In 293 authority was further divided, as each Augustus took a junior Emperor called a Caesar to aid him in administrative matters, and to provide a line of succession; Galerius became Caesar under Diocletian and Constantius Chlorus Caesar under Maximian. This constituted what is called the Tetrarchy (in Greek: "leadership of four") by modern scholars. After Rome had been plagued by bloody disputes about the supreme authority, this finally formalised a peaceful succession of the emperor: in each half a Caesar would rise up to replace the Augustus and select a new Caesar. On May 1, 305, Diocletian and Maximian abdicated in favour of their Caesars. Galerius named the two new Caesars: his nephew Maximinus for himself, and Flavius Valerius Severus for Constantius. The arrangement worked well under Diocletian and Maximian and shortly thereafter. The internal tensions within the Roman government were less acute than they had been. In The Decline and Fall of the Roman Empire, Edward Gibbon notes that this arrangement worked well because of the affinity the four rulers had for each other. Gibbon says that this arrangement has been compared to a "chorus of music". With the withdrawal of Diocletian and Maximian, this harmony disappeared.

After an initial period of tolerance, Diocletian, who was a fervent pagan and was worried about the ever-increasing numbers of Christians in the Empire, persecuted them with zeal unknown since the time of Nero; this was to be one of the greatest persecutions the Christians endured in history. Not all of Diocletian's plans were successful: the Edict on Maximum Prices (301), his attempt to curb inflation via price controls, was counterproductive and quickly ignored. Although effective while he ruled, Diocletian's tetrarchic system collapsed after his abdication under the competing dynastic claims of Maxentius and Constantine, sons of Maximian and Constantius respectively. The Diocletianic Persecution (303–11), the empire's last, largest, and bloodiest official persecution of Christianity, did not destroy the empire's Christian community; indeed, after 324 Christianity became the empire's preferred religion under its first Christian emperor, Constantine.

In spite of his failures, Diocletian's reforms fundamentally changed the structure of Roman imperial government and helped stabilize the empire economically and militarily, enabling the empire to remain essentially intact for another hundred years despite being near the brink of collapse in Diocletian's youth. Weakened by illness, Diocletian left the imperial office on 1 May 305, and became the first Roman emperor to voluntarily abdicate the position (John VI retired to a monastery in the 14th century). He lived out his retirement in his palace on the Dalmatian coast, tending to his vegetable gardens. His palace eventually became the core of the modern-day city of Split.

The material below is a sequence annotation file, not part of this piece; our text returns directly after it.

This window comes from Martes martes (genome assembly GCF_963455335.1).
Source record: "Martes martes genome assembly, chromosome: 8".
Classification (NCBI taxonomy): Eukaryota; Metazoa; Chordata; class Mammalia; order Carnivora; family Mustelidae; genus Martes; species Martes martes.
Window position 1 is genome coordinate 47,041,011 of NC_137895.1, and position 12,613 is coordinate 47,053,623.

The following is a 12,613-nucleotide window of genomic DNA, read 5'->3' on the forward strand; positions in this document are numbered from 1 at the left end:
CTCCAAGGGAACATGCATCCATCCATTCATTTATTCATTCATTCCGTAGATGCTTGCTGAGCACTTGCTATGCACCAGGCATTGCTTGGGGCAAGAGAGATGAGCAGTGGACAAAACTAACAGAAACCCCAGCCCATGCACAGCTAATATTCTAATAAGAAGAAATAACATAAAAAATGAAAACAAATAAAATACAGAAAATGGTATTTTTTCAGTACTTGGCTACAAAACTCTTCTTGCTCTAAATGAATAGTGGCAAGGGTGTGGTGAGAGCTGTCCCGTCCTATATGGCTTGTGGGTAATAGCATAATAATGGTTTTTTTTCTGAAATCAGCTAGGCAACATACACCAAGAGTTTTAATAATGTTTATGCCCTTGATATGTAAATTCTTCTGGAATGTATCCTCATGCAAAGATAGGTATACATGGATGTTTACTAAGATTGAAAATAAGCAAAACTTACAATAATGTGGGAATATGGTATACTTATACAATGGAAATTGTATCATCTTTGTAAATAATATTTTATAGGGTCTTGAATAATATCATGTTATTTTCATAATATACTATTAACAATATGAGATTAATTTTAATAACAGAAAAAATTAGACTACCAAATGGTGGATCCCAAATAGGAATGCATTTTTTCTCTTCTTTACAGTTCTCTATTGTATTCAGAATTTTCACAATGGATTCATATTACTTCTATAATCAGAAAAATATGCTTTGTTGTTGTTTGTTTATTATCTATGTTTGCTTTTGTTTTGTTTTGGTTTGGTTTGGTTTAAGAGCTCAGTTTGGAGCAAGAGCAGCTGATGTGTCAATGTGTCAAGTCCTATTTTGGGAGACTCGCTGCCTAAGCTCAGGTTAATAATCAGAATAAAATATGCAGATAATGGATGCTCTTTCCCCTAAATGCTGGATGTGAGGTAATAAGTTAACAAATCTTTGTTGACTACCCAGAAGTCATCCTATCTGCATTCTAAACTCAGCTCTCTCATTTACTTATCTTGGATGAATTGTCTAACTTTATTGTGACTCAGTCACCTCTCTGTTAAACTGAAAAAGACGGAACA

305363: Constantinian dynasty

Main article: Constantinian dynasty

Constantine and his sons

The empire under Constantine (337)
A map of Rome in 350

The Tetrarchy would effectively collapse with the death of Constantius Chlorus on July 25, 306. Constantius's troops in Eboracum immediately proclaimed his son Constantine the Great as Augustus. In August 306, Galerius promoted Severus to the position of Augustus. A revolt in Rome supported another claimant to the same title: Maxentius, son of Maximian, who was proclaimed Augustus on October 28, 306. His election was supported by the Praetorian Guard. This left the Empire with five rulers: four Augusti (Galerius, Constantine, Severus and Maxentius) and one Caesar (Maximinus).

The year 307 saw the return of Maximian to the rank of Augustus alongside his son Maxentius, creating a total of six rulers of the Empire. Galerius and Severus campaigned against them in Italy. Severus was killed under command of Maxentius on September 16, 307. The two Augusti of Italy also managed to ally themselves with Constantine by having Constantine marry Fausta, the daughter of Maximian and sister of Maxentius. At the end of 307, the Empire had four Augusti (Maximian, Galerius, Constantine and Maxentius) and a sole Caesar.

In 311 Galerius officially put an end to the persecution of Christians, and Constantine legalised Christianity definitively in 313 as evidenced in the so-called Edict of Milan. Constantine defeated his brother-in-law Licinius in 324, unifying the Empire under his control. He would rule until his death on 22 May 337.

The Empire was parted again among his three surviving sons. The Western Roman Empire was divided among the eldest son Constantine II and the youngest son Constans. The Eastern Roman Empire along with Constantinople were the share of middle son Constantius II.